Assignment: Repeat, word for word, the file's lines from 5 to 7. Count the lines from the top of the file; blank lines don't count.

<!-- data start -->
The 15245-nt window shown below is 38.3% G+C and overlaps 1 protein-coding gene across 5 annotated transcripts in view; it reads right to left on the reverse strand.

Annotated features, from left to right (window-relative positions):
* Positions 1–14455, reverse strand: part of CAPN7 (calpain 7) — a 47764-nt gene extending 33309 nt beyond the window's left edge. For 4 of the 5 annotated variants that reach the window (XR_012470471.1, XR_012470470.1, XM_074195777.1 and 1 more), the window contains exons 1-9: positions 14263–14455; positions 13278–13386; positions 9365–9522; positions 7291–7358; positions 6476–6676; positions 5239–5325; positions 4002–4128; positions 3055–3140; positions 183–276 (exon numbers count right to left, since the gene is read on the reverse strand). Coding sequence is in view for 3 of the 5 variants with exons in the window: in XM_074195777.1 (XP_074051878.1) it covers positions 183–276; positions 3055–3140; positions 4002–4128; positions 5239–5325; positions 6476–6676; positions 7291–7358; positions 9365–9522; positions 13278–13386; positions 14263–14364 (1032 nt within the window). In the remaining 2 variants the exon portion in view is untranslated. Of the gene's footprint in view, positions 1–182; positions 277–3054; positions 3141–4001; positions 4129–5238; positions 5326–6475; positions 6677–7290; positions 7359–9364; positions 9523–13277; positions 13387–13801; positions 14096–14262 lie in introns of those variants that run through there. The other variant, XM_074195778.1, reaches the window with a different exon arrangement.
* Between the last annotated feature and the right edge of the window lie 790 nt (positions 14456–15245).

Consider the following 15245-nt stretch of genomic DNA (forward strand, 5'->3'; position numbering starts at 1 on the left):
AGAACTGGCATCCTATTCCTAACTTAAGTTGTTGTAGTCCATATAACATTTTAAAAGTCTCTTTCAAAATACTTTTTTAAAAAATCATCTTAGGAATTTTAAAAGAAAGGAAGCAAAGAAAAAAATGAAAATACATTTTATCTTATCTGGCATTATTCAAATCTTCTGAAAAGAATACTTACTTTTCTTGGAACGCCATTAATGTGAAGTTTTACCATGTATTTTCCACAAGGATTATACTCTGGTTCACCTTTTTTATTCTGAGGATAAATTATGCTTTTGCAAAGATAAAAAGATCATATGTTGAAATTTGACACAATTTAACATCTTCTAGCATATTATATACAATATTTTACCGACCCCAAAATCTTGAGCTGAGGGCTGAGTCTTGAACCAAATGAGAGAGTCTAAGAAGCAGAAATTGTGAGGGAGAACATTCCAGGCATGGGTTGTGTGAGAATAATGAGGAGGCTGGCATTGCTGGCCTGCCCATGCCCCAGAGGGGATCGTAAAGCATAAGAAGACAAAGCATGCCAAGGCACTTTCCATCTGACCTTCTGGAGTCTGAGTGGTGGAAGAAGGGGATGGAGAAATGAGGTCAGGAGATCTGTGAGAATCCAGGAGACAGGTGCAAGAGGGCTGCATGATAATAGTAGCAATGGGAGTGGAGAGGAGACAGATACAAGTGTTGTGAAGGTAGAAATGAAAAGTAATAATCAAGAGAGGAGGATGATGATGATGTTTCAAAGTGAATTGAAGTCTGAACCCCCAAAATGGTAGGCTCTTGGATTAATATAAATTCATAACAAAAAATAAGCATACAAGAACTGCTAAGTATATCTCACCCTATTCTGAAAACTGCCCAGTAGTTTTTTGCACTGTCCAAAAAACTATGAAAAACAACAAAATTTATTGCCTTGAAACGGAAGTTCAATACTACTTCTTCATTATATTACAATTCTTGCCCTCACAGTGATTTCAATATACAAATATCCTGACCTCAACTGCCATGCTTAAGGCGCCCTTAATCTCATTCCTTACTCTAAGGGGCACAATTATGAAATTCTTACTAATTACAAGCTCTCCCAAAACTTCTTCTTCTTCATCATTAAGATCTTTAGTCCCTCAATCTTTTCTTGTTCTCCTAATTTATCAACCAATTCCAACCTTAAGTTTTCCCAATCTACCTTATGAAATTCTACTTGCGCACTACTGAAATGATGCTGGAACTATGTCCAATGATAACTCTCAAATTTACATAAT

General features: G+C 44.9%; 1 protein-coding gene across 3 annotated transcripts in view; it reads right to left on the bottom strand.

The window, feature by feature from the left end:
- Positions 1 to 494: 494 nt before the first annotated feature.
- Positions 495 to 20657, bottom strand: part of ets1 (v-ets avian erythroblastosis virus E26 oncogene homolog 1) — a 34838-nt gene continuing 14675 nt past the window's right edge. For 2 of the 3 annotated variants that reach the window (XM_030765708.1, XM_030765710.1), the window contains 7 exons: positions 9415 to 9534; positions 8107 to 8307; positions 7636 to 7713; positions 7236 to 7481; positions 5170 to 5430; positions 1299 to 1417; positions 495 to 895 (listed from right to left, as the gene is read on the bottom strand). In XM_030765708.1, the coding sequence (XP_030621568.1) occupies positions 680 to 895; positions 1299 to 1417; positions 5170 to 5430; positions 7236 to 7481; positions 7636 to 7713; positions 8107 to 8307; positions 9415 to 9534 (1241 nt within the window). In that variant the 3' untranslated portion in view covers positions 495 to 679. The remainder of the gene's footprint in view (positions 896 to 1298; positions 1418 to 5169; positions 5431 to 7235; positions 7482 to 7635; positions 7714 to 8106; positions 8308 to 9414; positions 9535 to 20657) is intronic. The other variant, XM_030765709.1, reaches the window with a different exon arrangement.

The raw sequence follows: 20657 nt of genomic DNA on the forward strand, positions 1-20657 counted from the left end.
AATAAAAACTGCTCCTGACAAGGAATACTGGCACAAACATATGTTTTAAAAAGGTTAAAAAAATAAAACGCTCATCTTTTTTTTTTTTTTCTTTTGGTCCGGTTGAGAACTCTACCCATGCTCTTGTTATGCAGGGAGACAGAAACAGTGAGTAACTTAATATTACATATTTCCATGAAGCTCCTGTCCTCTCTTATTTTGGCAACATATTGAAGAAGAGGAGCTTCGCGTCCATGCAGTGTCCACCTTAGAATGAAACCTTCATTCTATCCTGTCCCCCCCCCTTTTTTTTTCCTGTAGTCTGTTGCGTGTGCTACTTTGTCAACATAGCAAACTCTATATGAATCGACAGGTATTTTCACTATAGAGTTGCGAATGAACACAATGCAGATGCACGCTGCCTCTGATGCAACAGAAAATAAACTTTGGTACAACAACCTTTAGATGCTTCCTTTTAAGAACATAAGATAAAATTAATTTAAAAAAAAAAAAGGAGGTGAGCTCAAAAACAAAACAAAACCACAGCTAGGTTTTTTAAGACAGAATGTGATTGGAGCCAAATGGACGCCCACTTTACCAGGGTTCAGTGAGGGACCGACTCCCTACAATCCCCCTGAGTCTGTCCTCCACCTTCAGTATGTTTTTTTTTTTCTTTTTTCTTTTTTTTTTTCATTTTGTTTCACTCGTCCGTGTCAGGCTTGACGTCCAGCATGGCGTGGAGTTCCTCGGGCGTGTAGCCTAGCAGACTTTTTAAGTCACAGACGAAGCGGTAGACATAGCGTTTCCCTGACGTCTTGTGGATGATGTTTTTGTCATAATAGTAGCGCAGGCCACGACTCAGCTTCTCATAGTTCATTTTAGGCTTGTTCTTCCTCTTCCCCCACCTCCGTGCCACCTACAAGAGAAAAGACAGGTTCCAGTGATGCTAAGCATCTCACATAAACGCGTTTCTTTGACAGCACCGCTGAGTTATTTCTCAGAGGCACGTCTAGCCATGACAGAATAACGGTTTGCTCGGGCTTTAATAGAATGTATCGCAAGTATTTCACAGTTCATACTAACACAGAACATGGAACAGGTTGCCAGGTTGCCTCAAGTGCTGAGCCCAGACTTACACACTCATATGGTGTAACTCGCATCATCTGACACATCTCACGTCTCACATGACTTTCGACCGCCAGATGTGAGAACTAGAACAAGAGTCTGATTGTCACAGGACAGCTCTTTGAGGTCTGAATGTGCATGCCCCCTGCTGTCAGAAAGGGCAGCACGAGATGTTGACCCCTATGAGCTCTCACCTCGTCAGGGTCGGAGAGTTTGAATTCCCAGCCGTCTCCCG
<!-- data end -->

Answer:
Consider the following 15245-nt stretch of genomic DNA (forward strand, 5'->3'; position numbering starts at 1 on the left):
AGAACTGGCATCCTATTCCTAACTTAAGTTGTTGTAGTCCATATAACATTTTAAAAGTCTCTTTCAAAATACTTTTTTAAAAAATCATCTTAGGAATTTTAAAAGAAAGGAAGCAAAGAAAAAAATGAAAATACATTTTATCTTATCTGGCATTATTCAAATCTTCTGAAAAGAATACTTACTTTTCTTGGAACGCCATTAATGTGAAGTTTTACCATGTATTTTCCACAAGGATTATACTCTGGTTCACCTTTTTTATTCTGAGGATAAATTATGCTTTTGCAAAGATAAAAAGATCATATGTTGAAATTTGACACAATTTAACATCTTCTAGCATATTATATACAATATTTTACCGACCCCAAAATCTTGAGCTGAGGGCTGAGTCTTGAACCAAATGAGAGAGTCTAAGAAGCAGAAATTGTGAGGGAGAACATTCCAGGCATGGGTTGTGTGAGAATAATGAGGAGGCTGGCATTGCTGGCCTGCCCATGCCCCAGAGGGGATCGTAAAGCATAAGAAGACAAAGCATGCCAAGGCACTTTCCATCTGACCTTCTGGAGTCTGAGTGGTGGAAGAAGGGGATGGAGAAATGAGGTCAGGAGATCTGTGAGAATCCAGGAGACAGGTGCAAGAGGGCTGCATGATAATAGTAGCAATGGGAGTGGAGAGGAGACAGATACAAGTGTTGTGAAGGTAGAAATGAAAAGTAATAATCAAGAGAGGAGGATGATGATGATGTTTCAAAGTGAATTGAAGTCTGAACCCCCAAAATGGTAGGCTCTTGGATTAATATAAATTCATAACAAAAAATAAGCATACAAGAACTGCTAAGTATATCTCACCCTATTCTGAAAACTGCCCAGTAGTTTTTTGCACTGTCCAAAAAACTATGAAAAACAACAAAATTTATTGCCTTGAAACGGAAGTTCAATACTACTTCTTCATTATATTACAATTCTTGCCCTCACAGTGATTTCAATATACAAATATCCTGACCTCAACTGCCATGCTTAAGGCGCCCTTAATCTCATTCCTTACTCTAAGGGGCACAATTATGAAATTCTTACTAATTACAAGCTCTCCCAAAACTTCTTCTTCTTCATCATTAAGATCTTTAGTCCCTCAATCTTTTCTTGTTCTCCTAATTTATCAACCAATTCCAACCTTAAGTTTTCCCAATCTACCTTATGAAATTCTACTTGCGCACTACTGAAATGATGCTGGAACTATGTCCAATGATAACTCTCAAATTTACATAAT

General features: G+C 44.9%; 1 protein-coding gene across 3 annotated transcripts in view; it reads right to left on the bottom strand.